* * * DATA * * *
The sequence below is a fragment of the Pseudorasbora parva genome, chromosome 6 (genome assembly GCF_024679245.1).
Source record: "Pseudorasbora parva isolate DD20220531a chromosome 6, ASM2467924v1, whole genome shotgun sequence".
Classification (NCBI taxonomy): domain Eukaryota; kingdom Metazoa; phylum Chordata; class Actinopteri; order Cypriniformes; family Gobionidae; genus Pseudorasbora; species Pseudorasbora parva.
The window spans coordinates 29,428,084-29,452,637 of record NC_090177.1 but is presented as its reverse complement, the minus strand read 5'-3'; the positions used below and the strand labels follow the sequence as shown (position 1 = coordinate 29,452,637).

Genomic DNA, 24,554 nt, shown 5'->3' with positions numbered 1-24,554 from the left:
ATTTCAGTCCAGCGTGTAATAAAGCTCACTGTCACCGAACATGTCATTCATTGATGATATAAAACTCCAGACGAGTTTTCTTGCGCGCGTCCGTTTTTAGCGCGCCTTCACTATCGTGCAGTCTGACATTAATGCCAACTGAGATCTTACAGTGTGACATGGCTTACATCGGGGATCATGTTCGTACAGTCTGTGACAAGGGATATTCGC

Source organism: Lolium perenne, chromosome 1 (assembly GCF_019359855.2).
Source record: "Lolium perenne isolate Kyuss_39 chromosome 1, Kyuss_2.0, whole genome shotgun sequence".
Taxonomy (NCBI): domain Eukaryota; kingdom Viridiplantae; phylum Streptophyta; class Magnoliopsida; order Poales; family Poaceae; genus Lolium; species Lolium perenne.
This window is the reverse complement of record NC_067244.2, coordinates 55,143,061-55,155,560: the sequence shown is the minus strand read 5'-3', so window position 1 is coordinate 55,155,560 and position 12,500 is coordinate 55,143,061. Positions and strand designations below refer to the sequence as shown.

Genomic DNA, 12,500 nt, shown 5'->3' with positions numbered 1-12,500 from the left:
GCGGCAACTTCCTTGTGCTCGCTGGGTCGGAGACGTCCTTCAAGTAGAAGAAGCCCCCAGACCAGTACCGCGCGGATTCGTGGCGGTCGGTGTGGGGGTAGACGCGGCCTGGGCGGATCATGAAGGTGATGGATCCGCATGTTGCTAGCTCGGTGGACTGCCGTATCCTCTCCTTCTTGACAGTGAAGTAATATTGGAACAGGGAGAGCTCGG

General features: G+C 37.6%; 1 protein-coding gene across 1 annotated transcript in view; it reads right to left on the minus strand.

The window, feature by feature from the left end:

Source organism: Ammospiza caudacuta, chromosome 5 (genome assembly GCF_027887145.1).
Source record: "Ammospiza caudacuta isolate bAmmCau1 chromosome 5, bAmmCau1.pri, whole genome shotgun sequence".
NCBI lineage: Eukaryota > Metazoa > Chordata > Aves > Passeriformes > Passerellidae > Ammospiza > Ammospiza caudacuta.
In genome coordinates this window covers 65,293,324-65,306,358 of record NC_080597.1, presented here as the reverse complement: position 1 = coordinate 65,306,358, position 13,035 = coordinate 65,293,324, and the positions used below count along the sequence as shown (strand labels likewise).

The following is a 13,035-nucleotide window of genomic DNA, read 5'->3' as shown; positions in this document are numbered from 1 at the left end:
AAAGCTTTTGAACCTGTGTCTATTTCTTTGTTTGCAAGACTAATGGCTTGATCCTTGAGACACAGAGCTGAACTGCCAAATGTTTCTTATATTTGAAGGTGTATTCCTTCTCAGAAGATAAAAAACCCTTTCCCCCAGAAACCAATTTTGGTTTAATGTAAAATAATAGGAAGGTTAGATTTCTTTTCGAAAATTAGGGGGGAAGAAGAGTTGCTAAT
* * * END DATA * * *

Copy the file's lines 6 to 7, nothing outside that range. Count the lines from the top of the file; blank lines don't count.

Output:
ATTTCAGTCCAGCGTGTAATAAAGCTCACTGTCACCGAACATGTCATTCATTGATGATATAAAACTCCAGACGAGTTTTCTTGCGCGCGTCCGTTTTTAGCGCGCCTTCACTATCGTGCAGTCTGACATTAATGCCAACTGAGATCTTACAGTGTGACATGGCTTACATCGGGGATCATGTTCGTACAGTCTGTGACAAGGGATATTCGC

Source organism: Lolium perenne, chromosome 1 (assembly GCF_019359855.2).